BLACK AND FEMALE: Essays, by Tsitsi Dangarembga
The Zimbabwean novelist and filmmaker Tsitsi Dangarembga’s oeuvre has been defined by her unwillingness to render her characters — citizens of newly independent nations, wandering through the unmapped expanse of the post-colonial moment — as unknowing innocents or foundering victims. Tambudzai — the protagonist of Dangarembga’s 1988 debut, “Nervous Conditions,” its 2006 sequel, “The Book of Not,” and the excellent and acerbic “This Mournable Body” (2018) — wants to make a respectable life for herself amid the experiment of a now self-governing Zimbabwe. At every turn she is foiled, most often by the noxious combination of racism and capitalist accumulation, and the distorted relations it produces between the novels’ characters.
But Dangarembga does not reduce Tambudzai to a passive sufferer; she can be meanspirited, Dangarembga forcing readers to walk in her jealousy-prone shoes via second-person narration. In other words, Dangarembga’s achievement has been to show the violence colonialism inflicts on human minds.
Last September the novelist, now in her early 60s, was found guilty of “promoting public violence” in the capital city of Harare, where she peacefully protested state corruption back in 2020. Perhaps her persecution (she was given a suspended prison sentence), and the political climate that surrounds it, at least partly inspired her new essay collection, “Black and Female.” In it the author turns her withering attention more acutely upon her nation’s politics via forthright — and sometimes overly broad — polemic. In essays that range from an account of her writing life to an examination of the reasons feminism has failed to win victories for Zimbabwean women, Dangarembga weaves personal and material histories to explain how race and gender are lived in her country. The result is a compelling collection that sometimes stumbles, leaving this reader pining for her trademark exactitude.
Though at times Dangarembga feints toward a Frantz Fanon-inspired, phenomenological account of Black experience (“I am an existential refugee. I have been in flight since I left the womb”), these essays are mostly about a particular experience of Blackness that is grounded in the history of Zimbabwe. Born in an American Methodist Episcopal mission hospital in northeast Zimbabwe, she ties these origins to colonial history: Her parents worked hundreds of miles from the hospital, but chose it because they were “staunch members” of the United Methodist Church, in what was then the British colony of Southern Rhodesia.
Later her parents moved the family to England, where they left Dangarembga and her brother with white foster parents in Dover so they could gain their “professional education” in London — a transition she narrates in a heartbreaking story of abandonment. On their arrival in Dover, the siblings were ushered into a parlor full of marvelous playthings. “After a while,” she remembers, “one of the pale people came to fetch us. I was bursting to tell my mother and father about all the wonderful toys I had played with. Looking around, as I skipped back into the sitting room, I realized my parents were no longer there.” Little did she know that she and her brother were among an entire generation of Black Zimbabwean children subject to the cleaving and scattering of colonization — mutilations these communities will never recover from.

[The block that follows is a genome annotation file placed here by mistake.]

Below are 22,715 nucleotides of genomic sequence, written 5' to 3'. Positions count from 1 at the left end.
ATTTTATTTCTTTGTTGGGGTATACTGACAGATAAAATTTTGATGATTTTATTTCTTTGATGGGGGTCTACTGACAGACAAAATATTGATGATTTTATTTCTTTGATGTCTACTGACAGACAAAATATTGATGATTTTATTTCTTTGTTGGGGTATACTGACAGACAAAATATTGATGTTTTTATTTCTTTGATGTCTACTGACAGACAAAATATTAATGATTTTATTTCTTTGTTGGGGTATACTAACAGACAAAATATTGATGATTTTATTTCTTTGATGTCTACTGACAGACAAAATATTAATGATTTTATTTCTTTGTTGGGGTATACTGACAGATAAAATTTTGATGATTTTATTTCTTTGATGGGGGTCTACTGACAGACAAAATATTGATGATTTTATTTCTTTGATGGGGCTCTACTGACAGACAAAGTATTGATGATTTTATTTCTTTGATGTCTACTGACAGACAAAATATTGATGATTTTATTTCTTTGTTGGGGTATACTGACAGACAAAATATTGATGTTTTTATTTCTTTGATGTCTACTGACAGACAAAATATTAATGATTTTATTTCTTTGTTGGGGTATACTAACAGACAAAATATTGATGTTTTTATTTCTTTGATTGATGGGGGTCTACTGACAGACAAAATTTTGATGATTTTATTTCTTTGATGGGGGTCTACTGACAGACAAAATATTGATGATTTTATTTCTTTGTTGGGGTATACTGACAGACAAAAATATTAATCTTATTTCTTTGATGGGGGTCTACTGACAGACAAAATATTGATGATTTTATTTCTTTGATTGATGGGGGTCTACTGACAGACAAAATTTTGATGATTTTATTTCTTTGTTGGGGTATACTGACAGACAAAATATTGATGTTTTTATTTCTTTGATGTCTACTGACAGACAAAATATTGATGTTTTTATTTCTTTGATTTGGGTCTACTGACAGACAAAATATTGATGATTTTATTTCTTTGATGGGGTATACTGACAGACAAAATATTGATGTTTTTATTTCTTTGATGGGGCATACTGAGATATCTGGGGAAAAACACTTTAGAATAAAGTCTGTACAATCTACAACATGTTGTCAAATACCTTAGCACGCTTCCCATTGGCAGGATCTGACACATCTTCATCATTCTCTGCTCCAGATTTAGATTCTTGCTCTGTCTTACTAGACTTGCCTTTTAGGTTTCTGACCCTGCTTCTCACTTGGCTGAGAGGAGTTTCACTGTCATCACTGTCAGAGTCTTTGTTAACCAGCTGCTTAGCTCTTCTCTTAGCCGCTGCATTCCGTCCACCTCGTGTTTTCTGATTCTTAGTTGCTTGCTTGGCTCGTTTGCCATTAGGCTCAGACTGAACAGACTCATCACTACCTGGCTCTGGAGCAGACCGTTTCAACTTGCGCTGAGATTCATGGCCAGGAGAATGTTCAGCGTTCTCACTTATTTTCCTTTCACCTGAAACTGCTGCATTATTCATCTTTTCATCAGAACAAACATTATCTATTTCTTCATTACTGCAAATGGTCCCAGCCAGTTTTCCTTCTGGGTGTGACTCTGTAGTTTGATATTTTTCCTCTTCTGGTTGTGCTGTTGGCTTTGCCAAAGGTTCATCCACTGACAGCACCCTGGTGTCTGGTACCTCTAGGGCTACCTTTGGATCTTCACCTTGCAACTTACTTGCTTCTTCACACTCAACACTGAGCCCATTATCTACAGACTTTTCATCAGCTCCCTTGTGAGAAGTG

At its best, “Black and Female” accumulates and intertwines such details, yoking the personal and political to demonstrate how the experience of race and gender depends not on overarching essentialism but on local histories that are written on the body. She makes this disturbingly clear in a chilling account of her own childhood self-mutilation while in foster care. “I did not learn to be concerned about my own body,” she writes, “because there was no one who knew enough about what a little Black girl’s body looked like to notice what I had done to my own body parts.”
Such moments constitute the sort of searing work we’ve come to expect from Dangarembga, and are far more effective than the broad, often vague claims she tries to make regarding the failure of Zimbabwean feminism. “We have to work hard for moments of affirmation, where we can experience feminist community, power, lightness and joy,” she writes, before clumsily overgeneralizing: “Such moments of regeneration and community do not occur frequently for us feminists on our African continent.” The book too often left me longing for the author to return to the personal, where her most convincing political arguments get made.
Ismail Muhammad is a story editor for The Times Magazine.
BLACK AND FEMALE: Essays | By Tsitsi Dangarembga | 158 pp. | Graywolf | $23